To be alive is to feel fucking terrible, if not all then at least some of the time. Headaches, nausea, mysterious aches and pains—all conspire to make our short time on Earth something less than a nonstop thrill-ride. Worse than the routine ailments are the ones you can’t even name: sudden strobes of unwellness you need a doctor (not to mention health insurance) just to get some handle on. The feeling, for example, that you’re falling, when you’re demonstrably doing nothing of the kind. Where does that sensation come from, and what can you do about it? For this week’s Giz Asks, we reached out to a number of experts to find out.
Professor, Otolaryngology—Head and Neck Surgery, Baylor College of Medicine
The illusory sensation of movement when you know that you are really not moving is called vertigo. It could be a sensation of falling, or whirling, or gently rocking. A related sensation, when you know that you are not moving, but the world around you looks like it is moving, is called oscillopsia. People usually have vertigo or oscillopsia when they have a disorder of the vestibular system. That is the sensory system with receptors hidden deep inside the inner ear. The receptors in the vestibular labyrinth, made of tiny fluid-filled tubes and sacs, are like a set of accelerometers. They provide information to tell your brain that your head is moving and about the direction, speed, and distance of the movement. Some disease processes that affect the vestibular system can cause vertigo or oscillopsia.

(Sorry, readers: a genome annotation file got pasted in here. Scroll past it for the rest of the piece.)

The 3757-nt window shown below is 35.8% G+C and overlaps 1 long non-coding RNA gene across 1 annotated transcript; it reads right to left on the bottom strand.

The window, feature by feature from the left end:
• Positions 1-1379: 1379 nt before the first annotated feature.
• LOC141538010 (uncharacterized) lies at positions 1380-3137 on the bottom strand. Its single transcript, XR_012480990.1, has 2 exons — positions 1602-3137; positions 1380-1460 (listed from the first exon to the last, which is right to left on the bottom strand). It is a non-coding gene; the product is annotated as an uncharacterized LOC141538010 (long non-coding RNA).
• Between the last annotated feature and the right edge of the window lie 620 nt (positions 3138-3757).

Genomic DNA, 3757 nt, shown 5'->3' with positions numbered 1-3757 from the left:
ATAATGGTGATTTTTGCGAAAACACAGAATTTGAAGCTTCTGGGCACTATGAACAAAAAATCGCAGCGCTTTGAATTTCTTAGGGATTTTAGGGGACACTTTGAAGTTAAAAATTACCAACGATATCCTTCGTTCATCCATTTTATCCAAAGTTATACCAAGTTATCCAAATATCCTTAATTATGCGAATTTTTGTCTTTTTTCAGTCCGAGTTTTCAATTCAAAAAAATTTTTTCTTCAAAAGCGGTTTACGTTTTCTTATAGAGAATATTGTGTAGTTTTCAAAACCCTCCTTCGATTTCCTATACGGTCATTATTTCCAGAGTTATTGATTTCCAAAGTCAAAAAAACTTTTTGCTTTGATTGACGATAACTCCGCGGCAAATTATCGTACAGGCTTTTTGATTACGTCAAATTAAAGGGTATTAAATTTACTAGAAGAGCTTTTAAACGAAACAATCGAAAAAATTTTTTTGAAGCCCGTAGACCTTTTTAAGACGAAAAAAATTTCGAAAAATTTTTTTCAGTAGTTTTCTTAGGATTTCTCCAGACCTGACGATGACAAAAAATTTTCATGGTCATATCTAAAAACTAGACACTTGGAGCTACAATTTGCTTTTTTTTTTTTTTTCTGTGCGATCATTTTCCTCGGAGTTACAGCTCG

Also, under some unusual circumstances, people with normal vestibular systems can temporarily experience vertigo. For example, as a child, did you ever twirl around, stop, and then feel as though you were still moving? That’s vertigo. Did you ever go for a boat ride on a day with a lot of waves, and afterward you felt briefly that you were still moving? That’s vertigo, too. In both of those situations the brain centers that receive information from the vestibular labyrinth get over-stimulated, store the information, and take some time to dump out their storage of information about head velocity. Did you ever go to a movie, sit in the dark, and watch the entire scene on the big movie screen moving, such as a car chase, and you felt that you were moving? That’s vertigo elicited by moving visual images. The centers in the brain that receive information from the vestibular system also get information from your eyes, so your brain can turn on your vestibular system with moving visual images, even though you are sitting still.
Neurotologist and Professor of Neurosciences at UC San Diego Health
The most common condition that causes a feeling of falling is called benign paroxysmal positional vertigo, or BPPV, and it’s super-common. Tens of millions of people experience it every year—I’ve seen thousands of patients with it. It’s a malfunction of the inner ear balance sensors, which we usually use to maintain balance.